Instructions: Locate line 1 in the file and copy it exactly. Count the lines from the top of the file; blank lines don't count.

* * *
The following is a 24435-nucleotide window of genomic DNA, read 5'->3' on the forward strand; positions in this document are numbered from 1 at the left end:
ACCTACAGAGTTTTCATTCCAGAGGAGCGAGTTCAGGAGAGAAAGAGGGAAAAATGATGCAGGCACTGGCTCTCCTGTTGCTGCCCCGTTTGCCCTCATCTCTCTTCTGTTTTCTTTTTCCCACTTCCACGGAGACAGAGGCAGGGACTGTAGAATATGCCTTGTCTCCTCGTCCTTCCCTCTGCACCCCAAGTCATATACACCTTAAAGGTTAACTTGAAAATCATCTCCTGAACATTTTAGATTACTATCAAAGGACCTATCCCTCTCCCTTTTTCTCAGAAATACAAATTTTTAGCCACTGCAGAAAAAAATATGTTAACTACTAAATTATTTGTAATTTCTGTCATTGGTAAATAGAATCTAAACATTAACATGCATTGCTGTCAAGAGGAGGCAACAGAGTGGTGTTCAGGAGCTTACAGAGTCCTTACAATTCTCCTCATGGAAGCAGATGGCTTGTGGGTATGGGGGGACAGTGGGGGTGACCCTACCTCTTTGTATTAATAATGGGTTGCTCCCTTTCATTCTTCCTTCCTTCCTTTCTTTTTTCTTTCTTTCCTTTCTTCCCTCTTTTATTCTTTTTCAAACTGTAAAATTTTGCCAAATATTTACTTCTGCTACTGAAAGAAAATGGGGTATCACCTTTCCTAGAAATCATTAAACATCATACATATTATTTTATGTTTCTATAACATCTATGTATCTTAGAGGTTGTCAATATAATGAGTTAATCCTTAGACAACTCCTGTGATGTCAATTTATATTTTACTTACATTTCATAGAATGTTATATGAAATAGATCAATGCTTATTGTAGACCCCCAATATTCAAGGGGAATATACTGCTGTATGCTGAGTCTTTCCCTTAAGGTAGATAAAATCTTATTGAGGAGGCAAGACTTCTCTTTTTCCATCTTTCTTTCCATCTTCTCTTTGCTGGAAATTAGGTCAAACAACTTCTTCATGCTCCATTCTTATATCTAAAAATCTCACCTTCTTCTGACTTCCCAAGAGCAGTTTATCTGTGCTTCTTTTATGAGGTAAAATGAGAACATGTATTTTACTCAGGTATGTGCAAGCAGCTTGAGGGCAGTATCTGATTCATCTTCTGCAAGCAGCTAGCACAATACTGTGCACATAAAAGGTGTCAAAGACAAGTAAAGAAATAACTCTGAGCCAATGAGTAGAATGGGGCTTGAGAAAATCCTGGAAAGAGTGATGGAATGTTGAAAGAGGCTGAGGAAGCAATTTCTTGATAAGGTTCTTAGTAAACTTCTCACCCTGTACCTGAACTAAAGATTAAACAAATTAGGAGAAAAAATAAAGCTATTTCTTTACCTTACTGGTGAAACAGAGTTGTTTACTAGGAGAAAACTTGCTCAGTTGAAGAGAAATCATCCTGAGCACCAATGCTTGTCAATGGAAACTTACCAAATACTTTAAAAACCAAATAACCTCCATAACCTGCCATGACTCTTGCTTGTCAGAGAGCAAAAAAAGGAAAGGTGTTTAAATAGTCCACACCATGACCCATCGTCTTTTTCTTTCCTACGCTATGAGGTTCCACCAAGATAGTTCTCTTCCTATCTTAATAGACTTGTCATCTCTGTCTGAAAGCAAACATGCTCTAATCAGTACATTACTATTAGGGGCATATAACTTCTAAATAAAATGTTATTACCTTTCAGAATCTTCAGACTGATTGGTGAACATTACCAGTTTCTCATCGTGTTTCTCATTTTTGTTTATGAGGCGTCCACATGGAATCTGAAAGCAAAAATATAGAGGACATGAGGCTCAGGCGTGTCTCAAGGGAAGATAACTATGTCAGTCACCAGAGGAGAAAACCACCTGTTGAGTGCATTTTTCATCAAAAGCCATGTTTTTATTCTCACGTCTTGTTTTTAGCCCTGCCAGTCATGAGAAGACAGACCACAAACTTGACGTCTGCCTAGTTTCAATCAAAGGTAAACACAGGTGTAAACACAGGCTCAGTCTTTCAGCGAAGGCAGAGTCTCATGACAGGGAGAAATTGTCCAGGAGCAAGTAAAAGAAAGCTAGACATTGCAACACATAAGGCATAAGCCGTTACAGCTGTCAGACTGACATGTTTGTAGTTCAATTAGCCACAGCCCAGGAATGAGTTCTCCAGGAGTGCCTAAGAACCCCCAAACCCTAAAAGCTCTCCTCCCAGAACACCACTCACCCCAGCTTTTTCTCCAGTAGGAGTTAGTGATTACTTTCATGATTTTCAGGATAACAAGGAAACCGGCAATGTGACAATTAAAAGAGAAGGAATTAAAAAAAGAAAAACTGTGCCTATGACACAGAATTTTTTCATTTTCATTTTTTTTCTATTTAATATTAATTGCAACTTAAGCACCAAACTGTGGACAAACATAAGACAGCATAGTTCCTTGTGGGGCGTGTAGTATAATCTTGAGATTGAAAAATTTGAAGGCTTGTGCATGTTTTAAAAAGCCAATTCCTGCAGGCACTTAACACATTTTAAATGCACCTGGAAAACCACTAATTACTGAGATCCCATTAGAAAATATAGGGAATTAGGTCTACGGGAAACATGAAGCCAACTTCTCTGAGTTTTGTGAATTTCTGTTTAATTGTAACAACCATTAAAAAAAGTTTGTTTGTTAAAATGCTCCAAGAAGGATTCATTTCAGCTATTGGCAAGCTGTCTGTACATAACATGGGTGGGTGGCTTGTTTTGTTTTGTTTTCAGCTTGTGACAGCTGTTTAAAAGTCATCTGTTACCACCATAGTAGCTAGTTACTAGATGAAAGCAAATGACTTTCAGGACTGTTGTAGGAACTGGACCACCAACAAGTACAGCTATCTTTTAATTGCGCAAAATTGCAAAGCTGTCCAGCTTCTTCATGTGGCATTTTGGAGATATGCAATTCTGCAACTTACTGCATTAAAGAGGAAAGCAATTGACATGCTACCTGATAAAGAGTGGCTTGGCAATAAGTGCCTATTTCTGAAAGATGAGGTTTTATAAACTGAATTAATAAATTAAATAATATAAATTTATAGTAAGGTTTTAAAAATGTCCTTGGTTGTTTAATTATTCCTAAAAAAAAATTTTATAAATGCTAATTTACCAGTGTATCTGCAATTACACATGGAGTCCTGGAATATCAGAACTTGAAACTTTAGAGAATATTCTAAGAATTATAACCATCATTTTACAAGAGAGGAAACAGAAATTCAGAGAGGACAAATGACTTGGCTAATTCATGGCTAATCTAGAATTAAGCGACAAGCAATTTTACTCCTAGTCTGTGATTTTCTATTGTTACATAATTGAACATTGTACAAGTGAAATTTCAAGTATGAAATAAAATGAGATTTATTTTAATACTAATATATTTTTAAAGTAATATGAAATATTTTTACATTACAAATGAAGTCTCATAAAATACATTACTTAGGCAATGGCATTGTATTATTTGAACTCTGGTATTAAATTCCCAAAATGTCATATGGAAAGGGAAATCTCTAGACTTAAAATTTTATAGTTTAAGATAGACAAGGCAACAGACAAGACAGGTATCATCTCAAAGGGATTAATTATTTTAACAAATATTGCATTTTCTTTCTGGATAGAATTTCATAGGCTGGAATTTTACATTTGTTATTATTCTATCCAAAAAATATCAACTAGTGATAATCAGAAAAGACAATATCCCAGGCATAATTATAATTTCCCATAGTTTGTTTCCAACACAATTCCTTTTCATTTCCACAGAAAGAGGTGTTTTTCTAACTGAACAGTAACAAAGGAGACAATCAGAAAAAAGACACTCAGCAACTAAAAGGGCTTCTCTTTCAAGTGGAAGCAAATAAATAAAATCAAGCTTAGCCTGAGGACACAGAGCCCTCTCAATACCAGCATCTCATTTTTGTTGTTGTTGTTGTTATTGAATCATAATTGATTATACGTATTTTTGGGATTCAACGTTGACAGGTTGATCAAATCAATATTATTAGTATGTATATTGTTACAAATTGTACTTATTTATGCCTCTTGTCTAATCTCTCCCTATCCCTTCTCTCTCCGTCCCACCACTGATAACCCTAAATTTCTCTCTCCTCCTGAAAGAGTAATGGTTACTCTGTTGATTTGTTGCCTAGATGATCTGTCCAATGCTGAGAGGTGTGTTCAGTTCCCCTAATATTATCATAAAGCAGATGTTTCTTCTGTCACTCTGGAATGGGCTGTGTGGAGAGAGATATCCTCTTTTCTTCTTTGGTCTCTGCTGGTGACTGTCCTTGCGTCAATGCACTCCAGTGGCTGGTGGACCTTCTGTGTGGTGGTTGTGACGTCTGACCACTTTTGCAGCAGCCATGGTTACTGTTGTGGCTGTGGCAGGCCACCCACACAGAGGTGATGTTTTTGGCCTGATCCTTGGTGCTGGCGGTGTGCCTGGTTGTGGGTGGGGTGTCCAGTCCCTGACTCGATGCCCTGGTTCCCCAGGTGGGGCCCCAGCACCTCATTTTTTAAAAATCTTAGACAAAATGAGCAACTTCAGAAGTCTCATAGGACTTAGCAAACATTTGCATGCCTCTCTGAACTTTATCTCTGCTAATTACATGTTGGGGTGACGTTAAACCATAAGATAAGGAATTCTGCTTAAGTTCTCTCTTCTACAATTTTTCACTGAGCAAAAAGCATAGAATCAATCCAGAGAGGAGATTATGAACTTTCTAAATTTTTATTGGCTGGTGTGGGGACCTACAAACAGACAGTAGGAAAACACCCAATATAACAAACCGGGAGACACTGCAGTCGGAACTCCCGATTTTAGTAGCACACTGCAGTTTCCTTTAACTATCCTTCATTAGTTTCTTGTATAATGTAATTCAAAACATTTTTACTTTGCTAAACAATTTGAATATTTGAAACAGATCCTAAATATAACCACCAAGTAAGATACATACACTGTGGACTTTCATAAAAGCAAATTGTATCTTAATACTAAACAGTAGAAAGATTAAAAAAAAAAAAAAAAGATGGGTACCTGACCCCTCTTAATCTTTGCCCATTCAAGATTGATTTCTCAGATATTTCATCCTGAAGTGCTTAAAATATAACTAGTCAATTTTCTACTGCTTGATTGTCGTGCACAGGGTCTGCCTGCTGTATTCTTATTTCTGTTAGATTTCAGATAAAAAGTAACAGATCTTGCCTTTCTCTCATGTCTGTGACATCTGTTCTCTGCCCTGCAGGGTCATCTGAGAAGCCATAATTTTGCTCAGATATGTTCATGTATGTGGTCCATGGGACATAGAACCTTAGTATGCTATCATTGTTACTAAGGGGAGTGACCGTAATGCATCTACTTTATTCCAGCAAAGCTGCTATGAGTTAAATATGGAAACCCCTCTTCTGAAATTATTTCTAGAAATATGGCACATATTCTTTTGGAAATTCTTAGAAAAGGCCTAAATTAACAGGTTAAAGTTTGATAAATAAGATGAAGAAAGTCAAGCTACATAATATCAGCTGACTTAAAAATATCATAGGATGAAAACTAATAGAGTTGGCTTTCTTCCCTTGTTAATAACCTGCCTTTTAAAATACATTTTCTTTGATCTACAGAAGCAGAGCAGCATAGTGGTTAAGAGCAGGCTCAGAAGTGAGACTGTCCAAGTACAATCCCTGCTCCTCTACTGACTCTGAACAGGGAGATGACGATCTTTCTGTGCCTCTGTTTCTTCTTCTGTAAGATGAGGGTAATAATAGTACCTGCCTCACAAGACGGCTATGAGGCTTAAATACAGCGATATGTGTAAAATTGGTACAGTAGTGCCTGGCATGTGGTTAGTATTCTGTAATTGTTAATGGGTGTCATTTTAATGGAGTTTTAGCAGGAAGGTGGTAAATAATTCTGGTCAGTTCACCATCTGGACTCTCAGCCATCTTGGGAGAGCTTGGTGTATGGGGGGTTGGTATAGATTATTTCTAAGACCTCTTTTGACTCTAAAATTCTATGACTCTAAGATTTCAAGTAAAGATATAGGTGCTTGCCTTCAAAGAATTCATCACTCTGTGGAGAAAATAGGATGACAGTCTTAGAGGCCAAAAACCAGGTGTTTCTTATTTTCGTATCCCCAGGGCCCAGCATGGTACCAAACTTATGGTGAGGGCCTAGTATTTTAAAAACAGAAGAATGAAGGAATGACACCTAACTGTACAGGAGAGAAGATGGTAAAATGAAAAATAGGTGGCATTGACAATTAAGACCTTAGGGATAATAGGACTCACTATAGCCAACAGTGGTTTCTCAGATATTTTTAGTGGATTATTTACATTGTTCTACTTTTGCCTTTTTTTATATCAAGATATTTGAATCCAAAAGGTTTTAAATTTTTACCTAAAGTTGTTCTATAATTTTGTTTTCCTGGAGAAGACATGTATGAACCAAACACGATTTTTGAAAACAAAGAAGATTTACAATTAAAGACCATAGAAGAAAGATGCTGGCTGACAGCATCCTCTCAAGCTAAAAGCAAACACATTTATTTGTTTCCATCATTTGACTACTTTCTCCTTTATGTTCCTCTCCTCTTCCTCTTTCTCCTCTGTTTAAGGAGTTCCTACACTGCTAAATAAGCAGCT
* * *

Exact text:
The following is a 24435-nucleotide window of genomic DNA, read 5'->3' on the forward strand; positions in this document are numbered from 1 at the left end: